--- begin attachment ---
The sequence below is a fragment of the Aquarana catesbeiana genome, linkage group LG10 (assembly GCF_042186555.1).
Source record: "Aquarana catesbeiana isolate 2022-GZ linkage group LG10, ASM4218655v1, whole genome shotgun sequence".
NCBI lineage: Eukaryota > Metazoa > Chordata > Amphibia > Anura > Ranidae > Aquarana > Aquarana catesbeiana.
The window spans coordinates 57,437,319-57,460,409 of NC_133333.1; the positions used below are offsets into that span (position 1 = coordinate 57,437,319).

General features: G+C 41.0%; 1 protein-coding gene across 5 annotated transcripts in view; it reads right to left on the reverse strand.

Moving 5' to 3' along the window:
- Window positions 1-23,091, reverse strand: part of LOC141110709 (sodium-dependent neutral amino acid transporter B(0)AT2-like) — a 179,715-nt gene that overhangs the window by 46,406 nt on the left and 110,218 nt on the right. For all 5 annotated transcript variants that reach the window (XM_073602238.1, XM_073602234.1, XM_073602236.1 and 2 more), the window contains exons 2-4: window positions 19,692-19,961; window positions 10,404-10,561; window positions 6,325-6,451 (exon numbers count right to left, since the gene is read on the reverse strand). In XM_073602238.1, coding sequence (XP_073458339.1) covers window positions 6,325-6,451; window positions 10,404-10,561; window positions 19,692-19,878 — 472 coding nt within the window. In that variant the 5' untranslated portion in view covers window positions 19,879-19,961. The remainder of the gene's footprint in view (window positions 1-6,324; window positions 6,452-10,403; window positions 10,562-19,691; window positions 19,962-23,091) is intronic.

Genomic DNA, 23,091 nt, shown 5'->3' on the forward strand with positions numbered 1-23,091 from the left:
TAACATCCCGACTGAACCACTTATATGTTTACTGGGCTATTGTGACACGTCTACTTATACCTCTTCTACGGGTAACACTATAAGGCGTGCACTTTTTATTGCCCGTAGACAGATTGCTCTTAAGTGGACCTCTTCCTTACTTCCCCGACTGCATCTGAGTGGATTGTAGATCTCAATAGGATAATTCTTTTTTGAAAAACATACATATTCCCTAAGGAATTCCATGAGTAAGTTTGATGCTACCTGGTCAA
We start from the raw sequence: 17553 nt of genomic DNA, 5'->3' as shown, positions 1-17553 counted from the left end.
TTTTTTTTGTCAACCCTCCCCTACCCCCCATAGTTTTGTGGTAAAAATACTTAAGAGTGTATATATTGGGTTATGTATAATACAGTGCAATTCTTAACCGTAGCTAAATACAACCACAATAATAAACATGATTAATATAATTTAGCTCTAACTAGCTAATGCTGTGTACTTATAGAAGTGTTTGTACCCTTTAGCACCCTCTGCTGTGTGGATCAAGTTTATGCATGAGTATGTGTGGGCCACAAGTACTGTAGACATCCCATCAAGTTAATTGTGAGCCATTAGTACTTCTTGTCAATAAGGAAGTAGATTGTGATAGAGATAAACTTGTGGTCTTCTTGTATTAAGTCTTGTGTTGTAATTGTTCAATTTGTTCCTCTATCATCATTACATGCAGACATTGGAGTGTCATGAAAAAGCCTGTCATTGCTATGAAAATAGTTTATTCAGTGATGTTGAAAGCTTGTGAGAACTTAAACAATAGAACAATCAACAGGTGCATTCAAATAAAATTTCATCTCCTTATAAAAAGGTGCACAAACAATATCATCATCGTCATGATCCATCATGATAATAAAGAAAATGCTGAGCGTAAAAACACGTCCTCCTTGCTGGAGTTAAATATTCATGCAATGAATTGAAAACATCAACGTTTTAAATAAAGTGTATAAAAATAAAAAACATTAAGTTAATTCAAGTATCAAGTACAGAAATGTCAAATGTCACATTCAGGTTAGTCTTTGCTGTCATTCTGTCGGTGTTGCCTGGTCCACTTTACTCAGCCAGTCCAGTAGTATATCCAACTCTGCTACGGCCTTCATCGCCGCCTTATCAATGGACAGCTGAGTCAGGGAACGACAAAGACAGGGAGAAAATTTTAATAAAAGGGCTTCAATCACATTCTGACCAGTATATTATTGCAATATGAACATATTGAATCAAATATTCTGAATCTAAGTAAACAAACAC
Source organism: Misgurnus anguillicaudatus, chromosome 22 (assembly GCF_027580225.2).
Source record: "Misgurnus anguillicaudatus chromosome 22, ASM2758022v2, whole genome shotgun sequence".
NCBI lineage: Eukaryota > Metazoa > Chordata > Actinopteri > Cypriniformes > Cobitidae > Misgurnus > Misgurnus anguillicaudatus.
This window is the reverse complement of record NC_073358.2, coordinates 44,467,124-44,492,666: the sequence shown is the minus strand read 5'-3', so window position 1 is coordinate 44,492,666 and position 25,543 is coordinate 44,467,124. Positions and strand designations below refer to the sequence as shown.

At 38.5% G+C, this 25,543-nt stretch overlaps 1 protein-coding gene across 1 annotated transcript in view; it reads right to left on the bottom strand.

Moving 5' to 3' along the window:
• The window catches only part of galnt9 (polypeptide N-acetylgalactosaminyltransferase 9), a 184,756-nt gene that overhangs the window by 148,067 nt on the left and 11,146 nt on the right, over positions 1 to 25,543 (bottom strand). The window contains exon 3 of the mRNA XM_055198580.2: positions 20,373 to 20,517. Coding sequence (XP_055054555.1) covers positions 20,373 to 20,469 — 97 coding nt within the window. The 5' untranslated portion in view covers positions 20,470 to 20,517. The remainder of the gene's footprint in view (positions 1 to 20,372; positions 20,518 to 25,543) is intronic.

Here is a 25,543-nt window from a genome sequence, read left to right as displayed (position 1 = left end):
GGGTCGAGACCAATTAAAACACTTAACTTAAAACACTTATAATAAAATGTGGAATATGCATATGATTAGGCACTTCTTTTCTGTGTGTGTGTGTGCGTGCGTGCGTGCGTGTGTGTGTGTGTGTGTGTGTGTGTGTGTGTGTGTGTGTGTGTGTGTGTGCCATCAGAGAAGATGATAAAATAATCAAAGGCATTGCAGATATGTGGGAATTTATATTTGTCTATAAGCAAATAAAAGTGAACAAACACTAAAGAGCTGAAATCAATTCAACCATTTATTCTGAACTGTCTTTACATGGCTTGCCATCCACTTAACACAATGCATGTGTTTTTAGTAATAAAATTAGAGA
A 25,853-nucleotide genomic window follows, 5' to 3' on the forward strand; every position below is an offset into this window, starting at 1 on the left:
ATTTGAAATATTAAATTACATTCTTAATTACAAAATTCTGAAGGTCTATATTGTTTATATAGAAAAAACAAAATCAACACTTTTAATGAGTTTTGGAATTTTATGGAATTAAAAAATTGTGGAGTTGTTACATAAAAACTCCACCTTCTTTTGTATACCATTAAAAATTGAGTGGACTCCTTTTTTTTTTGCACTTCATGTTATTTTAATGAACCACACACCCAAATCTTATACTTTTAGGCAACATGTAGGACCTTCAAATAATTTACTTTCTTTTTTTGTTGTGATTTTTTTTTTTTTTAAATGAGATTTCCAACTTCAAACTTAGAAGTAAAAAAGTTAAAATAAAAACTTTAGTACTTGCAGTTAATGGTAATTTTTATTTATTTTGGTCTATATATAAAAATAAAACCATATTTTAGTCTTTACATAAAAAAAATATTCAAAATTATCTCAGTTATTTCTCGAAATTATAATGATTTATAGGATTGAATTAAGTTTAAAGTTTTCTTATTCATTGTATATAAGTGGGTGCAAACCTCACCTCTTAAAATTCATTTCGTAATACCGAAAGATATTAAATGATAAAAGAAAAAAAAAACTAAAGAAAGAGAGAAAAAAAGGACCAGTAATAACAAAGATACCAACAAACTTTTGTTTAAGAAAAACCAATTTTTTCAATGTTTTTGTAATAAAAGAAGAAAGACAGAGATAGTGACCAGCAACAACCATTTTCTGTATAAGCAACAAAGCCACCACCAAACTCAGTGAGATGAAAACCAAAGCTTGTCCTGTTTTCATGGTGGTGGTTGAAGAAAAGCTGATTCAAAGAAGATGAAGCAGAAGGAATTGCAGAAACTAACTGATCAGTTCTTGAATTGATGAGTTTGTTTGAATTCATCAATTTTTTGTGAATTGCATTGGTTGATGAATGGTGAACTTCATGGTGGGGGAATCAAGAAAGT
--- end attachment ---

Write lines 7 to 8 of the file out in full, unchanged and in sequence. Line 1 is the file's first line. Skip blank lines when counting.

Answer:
- Window positions 1-23,091, reverse strand: part of LOC141110709 (sodium-dependent neutral amino acid transporter B(0)AT2-like) — a 179,715-nt gene that overhangs the window by 46,406 nt on the left and 110,218 nt on the right. For all 5 annotated transcript variants that reach the window (XM_073602238.1, XM_073602234.1, XM_073602236.1 and 2 more), the window contains exons 2-4: window positions 19,692-19,961; window positions 10,404-10,561; window positions 6,325-6,451 (exon numbers count right to left, since the gene is read on the reverse strand). In XM_073602238.1, coding sequence (XP_073458339.1) covers window positions 6,325-6,451; window positions 10,404-10,561; window positions 19,692-19,878 — 472 coding nt within the window. In that variant the 5' untranslated portion in view covers window positions 19,879-19,961. The remainder of the gene's footprint in view (window positions 1-6,324; window positions 6,452-10,403; window positions 10,562-19,691; window positions 19,962-23,091) is intronic.

Genomic DNA, 23,091 nt, shown 5'->3' on the forward strand with positions numbered 1-23,091 from the left: